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November 1: Era Bell Thompson

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On this date in 1945, the first issue of Ebony Magazine was published, and one doesn’t typically associate Black culture with early North Dakota, but one of the state’s most noted celebrities is an African American woman who started out on a farm near Driscoll.

Era Bell’s family moved to North Dakota in 1914 when she was nine. A few days after arriving, Era was led into a 4-room schoolhouse full of people, including Era’s red-haired teacher, who had never before seen a black person. The experience was hard for Era, with classmates laughing at her, trying to touch her hair and staring at her light-colored palms. After some time, Era made friends, but she felt out of place.

Three years later when Era’s mother died, the family moved to Bismarck. Even in this larger town, there were only two black students, and again, a hush fell over the schoolyard when Era showed up. But Era soon distinguished herself as a gifted runner, and the track became one of the few places she fit in.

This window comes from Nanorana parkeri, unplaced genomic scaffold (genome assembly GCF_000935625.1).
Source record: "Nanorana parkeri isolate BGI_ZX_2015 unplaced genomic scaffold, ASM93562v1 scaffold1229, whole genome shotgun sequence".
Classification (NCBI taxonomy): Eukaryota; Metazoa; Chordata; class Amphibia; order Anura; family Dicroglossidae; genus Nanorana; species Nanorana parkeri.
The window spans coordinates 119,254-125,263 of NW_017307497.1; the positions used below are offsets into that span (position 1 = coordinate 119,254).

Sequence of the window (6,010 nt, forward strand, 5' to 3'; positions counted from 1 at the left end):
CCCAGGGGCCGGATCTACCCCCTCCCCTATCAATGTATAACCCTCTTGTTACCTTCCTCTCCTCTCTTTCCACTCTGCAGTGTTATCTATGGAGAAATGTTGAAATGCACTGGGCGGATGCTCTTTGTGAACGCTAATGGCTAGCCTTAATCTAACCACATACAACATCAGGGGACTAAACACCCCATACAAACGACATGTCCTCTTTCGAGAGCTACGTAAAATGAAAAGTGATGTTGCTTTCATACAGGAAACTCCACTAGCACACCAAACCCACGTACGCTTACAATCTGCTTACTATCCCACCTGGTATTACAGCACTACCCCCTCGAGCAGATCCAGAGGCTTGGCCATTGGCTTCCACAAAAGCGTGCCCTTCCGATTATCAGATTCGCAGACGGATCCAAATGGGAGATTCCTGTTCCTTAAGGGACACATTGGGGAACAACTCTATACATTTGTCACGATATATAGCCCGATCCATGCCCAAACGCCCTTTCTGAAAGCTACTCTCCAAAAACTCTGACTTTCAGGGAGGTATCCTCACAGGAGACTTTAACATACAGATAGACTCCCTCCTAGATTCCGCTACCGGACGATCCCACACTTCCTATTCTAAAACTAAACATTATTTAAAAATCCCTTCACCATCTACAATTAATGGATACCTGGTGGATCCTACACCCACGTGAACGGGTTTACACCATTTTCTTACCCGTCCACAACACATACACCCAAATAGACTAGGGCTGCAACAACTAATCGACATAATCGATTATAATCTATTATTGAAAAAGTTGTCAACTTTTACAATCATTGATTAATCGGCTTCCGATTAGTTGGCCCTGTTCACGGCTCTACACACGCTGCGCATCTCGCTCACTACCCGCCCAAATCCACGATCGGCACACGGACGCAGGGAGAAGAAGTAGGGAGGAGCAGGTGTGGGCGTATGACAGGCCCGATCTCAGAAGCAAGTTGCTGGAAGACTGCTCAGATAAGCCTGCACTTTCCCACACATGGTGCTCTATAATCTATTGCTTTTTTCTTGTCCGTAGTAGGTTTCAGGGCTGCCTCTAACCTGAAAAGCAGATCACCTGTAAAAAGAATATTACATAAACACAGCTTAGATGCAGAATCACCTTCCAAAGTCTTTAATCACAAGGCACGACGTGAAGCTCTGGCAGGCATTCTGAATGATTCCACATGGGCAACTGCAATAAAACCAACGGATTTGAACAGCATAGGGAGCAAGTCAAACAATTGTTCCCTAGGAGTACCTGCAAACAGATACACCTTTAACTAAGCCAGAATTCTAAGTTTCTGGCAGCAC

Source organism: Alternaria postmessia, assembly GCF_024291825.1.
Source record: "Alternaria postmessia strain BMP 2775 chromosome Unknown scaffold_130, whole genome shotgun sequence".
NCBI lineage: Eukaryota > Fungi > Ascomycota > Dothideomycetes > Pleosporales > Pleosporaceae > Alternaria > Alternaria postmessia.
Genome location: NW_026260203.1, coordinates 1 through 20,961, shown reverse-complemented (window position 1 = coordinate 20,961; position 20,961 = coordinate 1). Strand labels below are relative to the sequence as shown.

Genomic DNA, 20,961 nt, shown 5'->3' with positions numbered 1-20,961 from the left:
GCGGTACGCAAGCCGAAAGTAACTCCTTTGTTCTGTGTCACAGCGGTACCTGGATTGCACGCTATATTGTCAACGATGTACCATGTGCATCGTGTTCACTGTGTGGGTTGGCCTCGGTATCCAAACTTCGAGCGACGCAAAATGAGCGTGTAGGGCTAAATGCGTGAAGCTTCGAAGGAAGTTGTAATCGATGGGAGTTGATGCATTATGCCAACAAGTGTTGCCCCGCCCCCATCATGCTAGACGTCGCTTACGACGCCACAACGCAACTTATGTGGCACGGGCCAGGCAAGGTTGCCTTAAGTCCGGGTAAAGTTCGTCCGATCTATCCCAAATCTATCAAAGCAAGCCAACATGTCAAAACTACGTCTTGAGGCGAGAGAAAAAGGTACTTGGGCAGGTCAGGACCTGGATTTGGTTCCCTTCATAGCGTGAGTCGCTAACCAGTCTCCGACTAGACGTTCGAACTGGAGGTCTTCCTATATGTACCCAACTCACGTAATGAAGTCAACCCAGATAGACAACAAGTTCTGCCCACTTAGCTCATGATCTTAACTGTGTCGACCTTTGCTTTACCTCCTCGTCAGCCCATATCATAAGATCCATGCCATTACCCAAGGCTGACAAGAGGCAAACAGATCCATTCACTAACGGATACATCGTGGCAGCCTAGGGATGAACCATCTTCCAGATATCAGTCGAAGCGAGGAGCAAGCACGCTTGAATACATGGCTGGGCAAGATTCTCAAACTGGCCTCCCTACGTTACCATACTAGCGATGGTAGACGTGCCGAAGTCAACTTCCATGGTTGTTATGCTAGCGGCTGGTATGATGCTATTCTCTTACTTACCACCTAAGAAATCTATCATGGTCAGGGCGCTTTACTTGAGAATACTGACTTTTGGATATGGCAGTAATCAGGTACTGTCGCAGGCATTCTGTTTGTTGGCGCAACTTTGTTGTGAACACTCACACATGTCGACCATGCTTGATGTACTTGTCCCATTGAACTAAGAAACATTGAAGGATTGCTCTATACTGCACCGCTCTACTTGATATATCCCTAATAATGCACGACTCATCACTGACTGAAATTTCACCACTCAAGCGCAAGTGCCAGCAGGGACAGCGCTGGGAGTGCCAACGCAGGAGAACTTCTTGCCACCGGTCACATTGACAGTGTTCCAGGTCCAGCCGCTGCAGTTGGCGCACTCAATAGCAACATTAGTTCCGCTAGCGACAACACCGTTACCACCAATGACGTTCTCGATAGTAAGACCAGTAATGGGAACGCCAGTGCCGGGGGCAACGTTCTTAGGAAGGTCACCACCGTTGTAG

After high school, Era enrolled at UND, but the YWCA refused her a room, the streetcar would pass her by, and job positions were suddenly filled when she applied. Despite the prejudice, she did well and made friends. She also pursued her love of running, breaking five UND track records and tying two national records. She also began writing for the campus paper, showing substantial wit and talent.

When her dad died, Era returned to Mandan to run a store to pay off her father’s debts. A white pastor and his family took her in and helped her finish college. From there, she went to Chicago, but despite her degree, she found little opportunity for a job, so she wrote her life story: American Daughter.

That story caught the attention of Ebony’s management, and in 1946 she was hired as associate editor. She would become instrumental at Ebony serving in a variety of capacities for approximately forty years. Among those duties was foreign reporting. In 1953, she toured 18 countries in Africa, which led to her second book: Africa, Land of My Fathers.

In 1976 governor George Sinner honored Thompson with the North Dakota Roughrider Award. And in 2020, she was posthumously inducted into the Chicago Literary Hall of Fame.

Dakota Datebook by Merry Helm

Dakota Datebook is made in partnership with the State Historical Society of North Dakota, and funded by Humanities North Dakota, a nonprofit, independent state partner of the National Endowment for the Humanities.

Any views, findings, conclusions, or recommendations expressed in the program do not necessarily reflect those of Humanities North Dakota or the National Endowment for the Humanities.

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